The Unicorn (2018) ☆☆☆(3/4): Searching for their threesome partner

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“The Unicorn” is a little amusing sex comedy willing to go along with its two main characters who are eager to have more fun and excitement for their long relationship. As these two characters respectively try to figure about what they really want during their one-night sexual adventure, the movie gives us a series of witty and funny moments with some nice insights on love and relationship, and that is more than enough to compensate for its several small notable flaws including its rather overlong final act.

Lauren Lapkus and Nick Rutherford play Malory and Caleb, a young couple who has been engaged to each other for 4 years but still has not advanced much toward the next logical step. During the opening scene, Caleb shows Malory a ring in their car, but it is the ‘re-engagement’ ring made with his wisdom tooth, and she is fine with that because, well, both of them have been quite content with where their relationship is at present.

However, when they go to the residence of Malory’s parents for attending a house party celebrating the renewal of the marriage vow of Malory’s parents, Malory and Caleb feel that their relationship lacks something as watching how freely and passionately Malory’s parents love each other. After they happen to learn that Malory’s parents did threesome sex at times, a certain idea soon comes upon them, and, shortly after they go back to their motel room, they decide to try threesome sex as soon as possible for livening up their relationship.

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Of course, finding the suitable third member for threesome sex within a short time turns out to be difficult from the beginning, and the screenplay by Rutherford and his co-writers Kirk C. Johnson and Will Elliott, which is based on the story by director/co-producer/co-cinematographer John Schwartzman (He is the younger brother of Jason Schwartzman, by the way), generates good laughs as Malory and Caleb often bumble and fumble in their silly attempts. At first, they go to a bar right across from the motel, and then they encounter a girl who is quite open to them from the beginning, but, when they subsequently go to her house, she turns out to be not exactly what they want, and that leads to one of the most hilarious moments in the film.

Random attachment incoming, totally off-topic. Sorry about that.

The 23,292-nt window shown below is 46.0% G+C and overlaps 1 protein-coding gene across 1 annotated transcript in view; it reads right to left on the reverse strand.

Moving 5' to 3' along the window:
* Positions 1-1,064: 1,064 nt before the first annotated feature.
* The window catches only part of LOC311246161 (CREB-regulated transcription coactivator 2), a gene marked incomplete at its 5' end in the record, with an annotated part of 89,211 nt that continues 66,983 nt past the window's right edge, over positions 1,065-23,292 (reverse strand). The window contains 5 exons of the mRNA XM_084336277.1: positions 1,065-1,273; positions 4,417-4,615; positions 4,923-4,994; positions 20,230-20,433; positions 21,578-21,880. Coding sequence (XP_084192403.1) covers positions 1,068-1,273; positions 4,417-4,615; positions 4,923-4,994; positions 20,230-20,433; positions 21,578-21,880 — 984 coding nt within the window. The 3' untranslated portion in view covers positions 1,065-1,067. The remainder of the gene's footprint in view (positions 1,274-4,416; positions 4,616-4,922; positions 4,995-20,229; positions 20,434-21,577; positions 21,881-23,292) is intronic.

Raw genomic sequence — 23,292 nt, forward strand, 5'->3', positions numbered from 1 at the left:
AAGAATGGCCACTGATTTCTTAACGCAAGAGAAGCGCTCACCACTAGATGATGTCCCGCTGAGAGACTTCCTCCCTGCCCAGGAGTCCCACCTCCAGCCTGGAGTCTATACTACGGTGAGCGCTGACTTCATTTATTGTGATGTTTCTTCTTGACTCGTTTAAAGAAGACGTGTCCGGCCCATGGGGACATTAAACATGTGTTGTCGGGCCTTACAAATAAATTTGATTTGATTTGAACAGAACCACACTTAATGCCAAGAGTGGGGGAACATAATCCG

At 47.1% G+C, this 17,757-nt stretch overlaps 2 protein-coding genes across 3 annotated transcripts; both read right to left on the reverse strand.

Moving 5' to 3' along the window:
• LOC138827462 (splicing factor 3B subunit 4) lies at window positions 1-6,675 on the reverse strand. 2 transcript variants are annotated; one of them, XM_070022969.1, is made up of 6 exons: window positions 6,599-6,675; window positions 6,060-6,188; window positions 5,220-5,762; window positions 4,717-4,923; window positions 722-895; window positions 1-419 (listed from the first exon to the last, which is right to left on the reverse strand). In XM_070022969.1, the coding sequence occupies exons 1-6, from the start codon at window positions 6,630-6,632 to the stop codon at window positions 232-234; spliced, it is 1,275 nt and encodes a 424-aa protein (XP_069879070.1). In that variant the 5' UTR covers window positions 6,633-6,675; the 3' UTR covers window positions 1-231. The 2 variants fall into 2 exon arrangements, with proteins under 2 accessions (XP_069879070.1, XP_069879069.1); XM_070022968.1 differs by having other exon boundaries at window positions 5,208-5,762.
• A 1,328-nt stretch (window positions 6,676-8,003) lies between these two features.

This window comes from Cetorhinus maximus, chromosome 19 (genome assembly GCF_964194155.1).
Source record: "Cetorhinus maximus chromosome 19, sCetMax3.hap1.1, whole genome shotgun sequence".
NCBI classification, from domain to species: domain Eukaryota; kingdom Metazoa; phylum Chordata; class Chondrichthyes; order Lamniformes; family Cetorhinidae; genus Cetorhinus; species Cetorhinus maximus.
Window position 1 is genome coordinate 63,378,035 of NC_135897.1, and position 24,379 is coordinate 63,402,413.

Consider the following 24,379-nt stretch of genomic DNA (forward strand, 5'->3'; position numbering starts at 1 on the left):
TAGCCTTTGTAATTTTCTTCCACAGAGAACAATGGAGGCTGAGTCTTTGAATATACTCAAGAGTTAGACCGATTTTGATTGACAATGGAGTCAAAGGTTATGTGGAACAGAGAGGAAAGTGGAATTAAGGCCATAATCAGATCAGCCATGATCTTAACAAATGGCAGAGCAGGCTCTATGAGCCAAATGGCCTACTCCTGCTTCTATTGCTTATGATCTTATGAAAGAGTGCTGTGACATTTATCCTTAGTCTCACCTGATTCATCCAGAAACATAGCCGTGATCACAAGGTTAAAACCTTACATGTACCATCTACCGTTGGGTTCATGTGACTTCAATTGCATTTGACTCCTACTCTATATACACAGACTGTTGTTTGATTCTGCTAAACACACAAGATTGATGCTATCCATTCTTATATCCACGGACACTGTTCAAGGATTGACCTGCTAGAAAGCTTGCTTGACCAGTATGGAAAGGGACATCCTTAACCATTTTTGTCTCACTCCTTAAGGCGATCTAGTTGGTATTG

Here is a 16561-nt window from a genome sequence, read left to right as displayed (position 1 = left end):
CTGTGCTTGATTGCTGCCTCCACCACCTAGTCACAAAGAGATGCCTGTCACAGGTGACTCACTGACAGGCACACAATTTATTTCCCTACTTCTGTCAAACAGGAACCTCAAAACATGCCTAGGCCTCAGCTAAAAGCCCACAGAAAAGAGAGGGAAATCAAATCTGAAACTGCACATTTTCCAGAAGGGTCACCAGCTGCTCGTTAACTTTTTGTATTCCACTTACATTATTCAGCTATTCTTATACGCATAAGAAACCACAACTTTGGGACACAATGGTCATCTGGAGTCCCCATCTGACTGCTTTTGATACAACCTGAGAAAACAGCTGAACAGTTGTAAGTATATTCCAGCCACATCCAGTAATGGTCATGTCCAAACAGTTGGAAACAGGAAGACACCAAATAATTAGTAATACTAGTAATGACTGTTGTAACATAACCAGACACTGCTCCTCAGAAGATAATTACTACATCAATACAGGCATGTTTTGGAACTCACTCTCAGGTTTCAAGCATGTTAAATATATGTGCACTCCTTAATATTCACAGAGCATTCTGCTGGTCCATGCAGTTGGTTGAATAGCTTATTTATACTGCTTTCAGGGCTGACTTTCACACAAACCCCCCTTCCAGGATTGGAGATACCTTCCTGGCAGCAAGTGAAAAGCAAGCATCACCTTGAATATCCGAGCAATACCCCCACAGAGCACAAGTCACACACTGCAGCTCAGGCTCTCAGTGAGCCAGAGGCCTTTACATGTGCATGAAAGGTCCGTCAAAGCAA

Another main part in the movie is unfolded in a male strip club whose name looks rather puzzling but is actually pretty easy to pronounce. Not long after they enter this strip club, Malory and Caleb meet a guy who turns out to be quite more generous than expected, and he and they soon come to spend some time in a private place in the club. Caleb and Malory feel like being ready for anything, and so does that guy, but then Malory and Caleb come to have an important lesson on threesome sex instead; they must really know well how far they are willing to go with their sex partner.

While the movie leisurely slides from one episodic moment to another, we can easily discern where it is heading along with its two main characters, but the movie sometimes surprises us with unexpected moments. We get some chuckles as Caleb and Malory come to learn about each other’s sexuality more than they want, but the movie also recognizes how serious they are about doing whatever is necessary for boosting their relationship, and there later comes an inevitable point where they come to have doubts about their supposedly stable relationship.

Anyway, the movie steadily maintains its cheerful spirit from the beginning to the end, and Schwartzman and his co-cinematographer Michael Rizzi fill the screen with colorful nocturnal atmosphere, which is further accentuated by a bunch of numerous different pop songs on the soundtrack. During the key scene involved with a ‘massage therapist’, the mood is alternatively tickling and titillating to say the least, and Schwartzman did a commendable job of balancing this scene well between humor and sensuality.

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And it surely helps that the movie is anchored well by the good comic chemistry between its two engaging lead performers. Lapkus, who has been mainly known for her supporting role in TV series “Orange Is the New Black”, and Rutherford are always fun to watch whenever their characters pull or push each other on the screen, and they also provide sufficient gravitas to their characters as required. Right from their first scene in the film, we can instantly sense a long history between their characters, and they are constantly believable in the following relationship developments between their characters along the narrative.

The other performers surrounding Lapkus and Rutherford also fine in their respective supporting roles as providing extra laughs for us. While John Kapelos and Beverly D’Angelo are funny and vivacious as Malory’s loving and exciting parents, Lucy Hale, Beck Bennett, and Dree Hemingway have each own moment as three different characters met by Caleb and Malory, and Hale, who previously played a minor supporting role in “Scream 4” (2011), is particularly good when her character joyously baffles and confuses Malory and Caleb with her perky quirkiness.

“The Unicorn” is the second feature film by Schwartzman, who previously debuted with “Dreamland” (2016). I have not watched that film yet, but “The Unicorn” shows that Schwartzman is a promising new filmmaker to watch, and it will be interesting to see what will come next after this modest but fairly enjoyable work.

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